New faculty: Bethany Rhoten examines quality of life among cancer survivorsOct. 15, 2015, 10:33 AM
Bethany Rhoten’s research focuses on issues that few people openly discuss—those surrounding body image and sexuality among cancer survivors.
“While conducting research for my dissertation, I saw how difficult it is when a patient with head and neck cancer looks in the mirror and the person they see is not the person they saw six months ago, or the idea of who they think they should be,” Rhoten, assistant professor of nursing, said. “These patients are grateful to be alive, but maybe they don’t want to go out in public or socialize with their friends. Maybe now they avoid being affectionate with their spouse or partner.”
Rhoten’s work focuses on patients with recurrent head and neck cancers who make the decision to pursue more treatment and how that decision affects their quality of life, body image and sexual satisfaction. These patients must determine if the risk and morbidity associated with the treatment outweigh the benefit. “A patient with recurrent head and neck cancer will want to know if the treatment will prolong their life but also if they will be able to talk and eat and drink normally. Will they be able to enjoy time with family and friends?” she explained.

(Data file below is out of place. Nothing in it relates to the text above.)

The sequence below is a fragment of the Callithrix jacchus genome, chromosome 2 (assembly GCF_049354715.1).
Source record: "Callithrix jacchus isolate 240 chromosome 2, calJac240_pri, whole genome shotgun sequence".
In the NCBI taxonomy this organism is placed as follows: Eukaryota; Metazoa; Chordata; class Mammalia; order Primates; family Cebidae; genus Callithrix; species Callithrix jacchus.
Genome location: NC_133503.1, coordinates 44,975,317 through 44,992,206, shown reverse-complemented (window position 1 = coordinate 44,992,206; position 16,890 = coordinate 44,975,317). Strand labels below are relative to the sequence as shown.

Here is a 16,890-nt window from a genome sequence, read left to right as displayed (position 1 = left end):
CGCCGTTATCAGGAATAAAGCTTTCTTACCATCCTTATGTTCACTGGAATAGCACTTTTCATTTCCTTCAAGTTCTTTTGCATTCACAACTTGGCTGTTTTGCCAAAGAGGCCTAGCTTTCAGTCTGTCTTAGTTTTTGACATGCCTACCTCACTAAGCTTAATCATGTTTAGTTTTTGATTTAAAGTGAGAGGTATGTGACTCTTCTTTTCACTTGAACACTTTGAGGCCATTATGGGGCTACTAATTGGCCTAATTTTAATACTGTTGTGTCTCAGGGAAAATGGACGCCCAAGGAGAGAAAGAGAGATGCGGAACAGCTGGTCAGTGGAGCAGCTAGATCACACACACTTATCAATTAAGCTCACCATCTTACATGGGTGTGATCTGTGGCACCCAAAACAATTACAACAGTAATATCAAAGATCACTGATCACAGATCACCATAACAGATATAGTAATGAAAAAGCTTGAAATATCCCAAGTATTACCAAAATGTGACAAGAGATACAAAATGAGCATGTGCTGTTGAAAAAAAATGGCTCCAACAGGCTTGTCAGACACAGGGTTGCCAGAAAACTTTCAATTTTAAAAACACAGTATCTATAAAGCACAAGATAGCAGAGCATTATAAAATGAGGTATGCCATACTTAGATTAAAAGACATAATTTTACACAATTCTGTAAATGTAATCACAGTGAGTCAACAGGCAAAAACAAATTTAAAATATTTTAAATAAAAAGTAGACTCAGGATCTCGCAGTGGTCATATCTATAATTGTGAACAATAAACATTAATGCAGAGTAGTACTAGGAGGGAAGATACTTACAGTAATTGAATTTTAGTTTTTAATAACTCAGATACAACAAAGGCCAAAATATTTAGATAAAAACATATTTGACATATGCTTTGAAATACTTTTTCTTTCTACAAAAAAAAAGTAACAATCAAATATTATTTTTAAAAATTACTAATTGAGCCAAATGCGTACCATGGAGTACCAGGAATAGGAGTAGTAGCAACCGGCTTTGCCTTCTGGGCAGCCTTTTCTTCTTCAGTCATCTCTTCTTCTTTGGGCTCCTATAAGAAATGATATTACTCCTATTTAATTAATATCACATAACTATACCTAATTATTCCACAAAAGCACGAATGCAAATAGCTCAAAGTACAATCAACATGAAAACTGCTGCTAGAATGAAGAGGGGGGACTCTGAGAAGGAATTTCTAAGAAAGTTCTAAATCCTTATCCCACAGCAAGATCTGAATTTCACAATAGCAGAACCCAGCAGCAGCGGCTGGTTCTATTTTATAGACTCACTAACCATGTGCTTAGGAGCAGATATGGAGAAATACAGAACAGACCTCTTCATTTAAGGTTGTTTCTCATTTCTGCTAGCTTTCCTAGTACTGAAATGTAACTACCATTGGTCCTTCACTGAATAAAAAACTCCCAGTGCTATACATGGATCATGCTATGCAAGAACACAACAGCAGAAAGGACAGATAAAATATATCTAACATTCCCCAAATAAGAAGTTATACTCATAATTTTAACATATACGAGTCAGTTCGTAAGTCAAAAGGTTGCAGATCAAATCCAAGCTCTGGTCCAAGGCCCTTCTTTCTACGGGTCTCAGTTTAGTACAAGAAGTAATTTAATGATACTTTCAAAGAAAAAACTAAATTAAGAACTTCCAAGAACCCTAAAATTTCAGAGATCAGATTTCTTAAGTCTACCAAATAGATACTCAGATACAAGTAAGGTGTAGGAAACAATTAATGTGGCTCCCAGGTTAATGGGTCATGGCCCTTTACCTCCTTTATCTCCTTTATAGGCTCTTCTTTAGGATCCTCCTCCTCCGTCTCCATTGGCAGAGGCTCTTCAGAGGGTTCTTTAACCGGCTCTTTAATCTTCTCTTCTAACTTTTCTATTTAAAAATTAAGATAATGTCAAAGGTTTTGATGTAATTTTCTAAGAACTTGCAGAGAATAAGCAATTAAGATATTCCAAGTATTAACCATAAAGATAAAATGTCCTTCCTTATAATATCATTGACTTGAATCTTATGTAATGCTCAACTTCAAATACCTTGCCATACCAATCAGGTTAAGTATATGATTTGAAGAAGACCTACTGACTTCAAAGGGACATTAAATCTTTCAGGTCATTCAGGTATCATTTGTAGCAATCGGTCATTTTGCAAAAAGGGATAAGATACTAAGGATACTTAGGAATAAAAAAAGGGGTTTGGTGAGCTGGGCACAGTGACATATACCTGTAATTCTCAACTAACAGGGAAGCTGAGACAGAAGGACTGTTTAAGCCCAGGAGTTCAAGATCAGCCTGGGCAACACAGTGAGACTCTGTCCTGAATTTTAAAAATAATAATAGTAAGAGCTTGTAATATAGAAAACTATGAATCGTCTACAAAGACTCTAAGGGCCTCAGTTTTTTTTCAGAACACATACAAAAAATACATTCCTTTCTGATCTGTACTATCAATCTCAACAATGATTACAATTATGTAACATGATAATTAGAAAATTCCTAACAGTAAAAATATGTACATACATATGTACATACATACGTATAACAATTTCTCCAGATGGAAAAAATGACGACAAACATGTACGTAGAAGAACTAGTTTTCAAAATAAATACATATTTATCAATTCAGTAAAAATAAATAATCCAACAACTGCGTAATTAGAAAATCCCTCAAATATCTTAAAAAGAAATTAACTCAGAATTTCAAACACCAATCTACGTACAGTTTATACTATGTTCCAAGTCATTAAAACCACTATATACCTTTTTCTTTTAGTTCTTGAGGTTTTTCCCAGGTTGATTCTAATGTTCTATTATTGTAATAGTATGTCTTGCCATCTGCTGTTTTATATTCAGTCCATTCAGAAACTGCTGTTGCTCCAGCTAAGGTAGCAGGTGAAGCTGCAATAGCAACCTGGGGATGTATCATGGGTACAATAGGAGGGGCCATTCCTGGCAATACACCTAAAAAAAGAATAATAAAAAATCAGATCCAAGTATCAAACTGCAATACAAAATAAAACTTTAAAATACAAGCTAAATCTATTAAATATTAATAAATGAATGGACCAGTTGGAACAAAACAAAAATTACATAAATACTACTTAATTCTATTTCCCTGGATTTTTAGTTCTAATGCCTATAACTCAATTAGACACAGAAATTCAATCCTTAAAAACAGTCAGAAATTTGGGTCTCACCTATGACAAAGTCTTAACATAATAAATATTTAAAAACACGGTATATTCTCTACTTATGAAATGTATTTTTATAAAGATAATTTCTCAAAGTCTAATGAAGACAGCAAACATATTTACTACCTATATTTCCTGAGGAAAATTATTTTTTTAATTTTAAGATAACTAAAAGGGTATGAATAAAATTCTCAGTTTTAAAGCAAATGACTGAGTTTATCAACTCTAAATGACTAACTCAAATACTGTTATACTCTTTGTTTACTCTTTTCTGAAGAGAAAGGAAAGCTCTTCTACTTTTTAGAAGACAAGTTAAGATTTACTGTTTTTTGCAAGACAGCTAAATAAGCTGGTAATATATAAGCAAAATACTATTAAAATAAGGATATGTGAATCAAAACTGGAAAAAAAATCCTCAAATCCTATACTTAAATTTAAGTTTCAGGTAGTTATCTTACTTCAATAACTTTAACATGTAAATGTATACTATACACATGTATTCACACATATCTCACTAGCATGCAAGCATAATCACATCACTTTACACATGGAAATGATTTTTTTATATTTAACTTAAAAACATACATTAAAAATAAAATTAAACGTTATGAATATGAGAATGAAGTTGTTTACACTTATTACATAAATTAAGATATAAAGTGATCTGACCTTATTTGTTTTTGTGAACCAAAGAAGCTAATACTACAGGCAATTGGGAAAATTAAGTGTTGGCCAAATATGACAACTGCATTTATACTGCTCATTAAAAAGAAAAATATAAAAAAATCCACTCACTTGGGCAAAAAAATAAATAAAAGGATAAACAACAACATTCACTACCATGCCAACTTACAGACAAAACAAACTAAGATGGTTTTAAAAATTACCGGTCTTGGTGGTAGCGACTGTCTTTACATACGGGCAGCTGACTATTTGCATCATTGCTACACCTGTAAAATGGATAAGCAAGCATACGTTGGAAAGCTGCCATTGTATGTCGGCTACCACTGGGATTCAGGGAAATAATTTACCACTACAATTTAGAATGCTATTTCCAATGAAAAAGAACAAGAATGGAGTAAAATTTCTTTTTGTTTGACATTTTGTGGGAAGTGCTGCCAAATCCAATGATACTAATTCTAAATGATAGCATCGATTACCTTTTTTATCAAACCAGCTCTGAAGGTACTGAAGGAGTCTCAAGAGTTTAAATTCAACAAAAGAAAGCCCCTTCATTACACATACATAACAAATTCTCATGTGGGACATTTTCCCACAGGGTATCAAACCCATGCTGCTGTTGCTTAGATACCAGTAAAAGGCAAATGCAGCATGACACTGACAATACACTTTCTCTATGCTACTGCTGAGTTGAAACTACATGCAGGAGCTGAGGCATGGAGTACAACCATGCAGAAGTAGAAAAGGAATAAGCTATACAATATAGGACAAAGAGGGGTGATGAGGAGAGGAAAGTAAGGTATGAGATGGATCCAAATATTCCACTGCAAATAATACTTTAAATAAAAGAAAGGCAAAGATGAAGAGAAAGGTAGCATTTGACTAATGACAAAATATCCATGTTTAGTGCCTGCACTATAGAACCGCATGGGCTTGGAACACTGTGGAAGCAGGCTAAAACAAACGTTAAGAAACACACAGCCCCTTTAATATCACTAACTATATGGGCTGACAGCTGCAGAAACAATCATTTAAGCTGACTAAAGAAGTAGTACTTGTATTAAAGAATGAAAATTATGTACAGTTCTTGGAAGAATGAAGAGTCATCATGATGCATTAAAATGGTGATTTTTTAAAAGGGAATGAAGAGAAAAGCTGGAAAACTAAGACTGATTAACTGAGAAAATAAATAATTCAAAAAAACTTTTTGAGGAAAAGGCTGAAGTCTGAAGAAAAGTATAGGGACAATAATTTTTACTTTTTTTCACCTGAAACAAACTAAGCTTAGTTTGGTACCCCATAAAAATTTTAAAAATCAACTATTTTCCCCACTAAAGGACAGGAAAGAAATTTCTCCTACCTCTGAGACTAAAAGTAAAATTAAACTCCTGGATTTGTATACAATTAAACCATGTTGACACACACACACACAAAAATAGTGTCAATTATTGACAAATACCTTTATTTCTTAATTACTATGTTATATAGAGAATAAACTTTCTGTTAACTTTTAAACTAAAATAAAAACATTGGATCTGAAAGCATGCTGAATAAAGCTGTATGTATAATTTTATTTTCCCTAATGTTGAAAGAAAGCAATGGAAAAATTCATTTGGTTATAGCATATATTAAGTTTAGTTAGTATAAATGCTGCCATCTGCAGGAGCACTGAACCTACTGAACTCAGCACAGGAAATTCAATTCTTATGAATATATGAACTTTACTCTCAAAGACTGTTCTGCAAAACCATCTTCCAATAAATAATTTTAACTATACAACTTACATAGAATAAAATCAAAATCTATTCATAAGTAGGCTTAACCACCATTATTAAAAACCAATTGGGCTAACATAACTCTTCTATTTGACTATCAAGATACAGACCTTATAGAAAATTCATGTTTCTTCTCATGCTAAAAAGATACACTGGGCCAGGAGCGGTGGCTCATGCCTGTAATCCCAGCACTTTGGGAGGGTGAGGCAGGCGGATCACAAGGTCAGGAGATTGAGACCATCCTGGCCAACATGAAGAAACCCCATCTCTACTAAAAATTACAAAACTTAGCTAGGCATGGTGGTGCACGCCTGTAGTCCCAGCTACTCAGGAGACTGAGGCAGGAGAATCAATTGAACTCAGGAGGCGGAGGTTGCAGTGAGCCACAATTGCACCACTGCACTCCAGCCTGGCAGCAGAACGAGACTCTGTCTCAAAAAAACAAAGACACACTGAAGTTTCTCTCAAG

There is little research about the decision-making processes of this population, according to Rhoten, who received her M.S.N. and Ph.D. degrees at Vanderbilt. Her study will include surveys of patients at the time of their decision to pursue further treatment as well as at three- and six-month intervals postdecision.
“We want to learn if the patients are happy with their decision, what they are happy or unhappy about, and would they make that decision again,” Rhoten said. “It’s very patient-centered and individualized for each person, with a number of elements coming into play. Of those elements, we want to know which are most important to patients.” Rhoten’s ultimate goal is to help future patients with recurrent head and neck cancers make more informed decisions and for clinicians to be equipped with more scientific evidence on which to base potential outcomes.
Rhoten’s study is made possible by a Vanderbilt Patient-Centered Outcome Research Career Knowledge, Education and Training Program (V-POCKET) grant, specifically the portion designed to develop and recruit scholars.
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